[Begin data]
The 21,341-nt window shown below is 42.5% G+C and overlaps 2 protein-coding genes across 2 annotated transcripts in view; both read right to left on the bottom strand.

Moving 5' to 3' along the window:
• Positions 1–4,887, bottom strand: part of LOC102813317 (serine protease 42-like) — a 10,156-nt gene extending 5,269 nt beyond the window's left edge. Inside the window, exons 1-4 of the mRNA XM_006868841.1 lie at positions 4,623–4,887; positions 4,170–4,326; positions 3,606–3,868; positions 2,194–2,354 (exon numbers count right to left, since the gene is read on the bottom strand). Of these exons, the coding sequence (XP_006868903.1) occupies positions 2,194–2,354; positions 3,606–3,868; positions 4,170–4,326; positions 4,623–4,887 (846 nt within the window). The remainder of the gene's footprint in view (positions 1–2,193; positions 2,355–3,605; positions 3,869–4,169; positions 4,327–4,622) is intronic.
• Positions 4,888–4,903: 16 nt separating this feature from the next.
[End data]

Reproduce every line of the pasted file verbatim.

The 21,341-nt window shown below is 42.5% G+C and overlaps 2 protein-coding genes across 2 annotated transcripts in view; both read right to left on the bottom strand.

Moving 5' to 3' along the window:
• Positions 1–4,887, bottom strand: part of LOC102813317 (serine protease 42-like) — a 10,156-nt gene extending 5,269 nt beyond the window's left edge. Inside the window, exons 1-4 of the mRNA XM_006868841.1 lie at positions 4,623–4,887; positions 4,170–4,326; positions 3,606–3,868; positions 2,194–2,354 (exon numbers count right to left, since the gene is read on the bottom strand). Of these exons, the coding sequence (XP_006868903.1) occupies positions 2,194–2,354; positions 3,606–3,868; positions 4,170–4,326; positions 4,623–4,887 (846 nt within the window). The remainder of the gene's footprint in view (positions 1–2,193; positions 2,355–3,605; positions 3,869–4,169; positions 4,327–4,622) is intronic.
• Positions 4,888–4,903: 16 nt separating this feature from the next.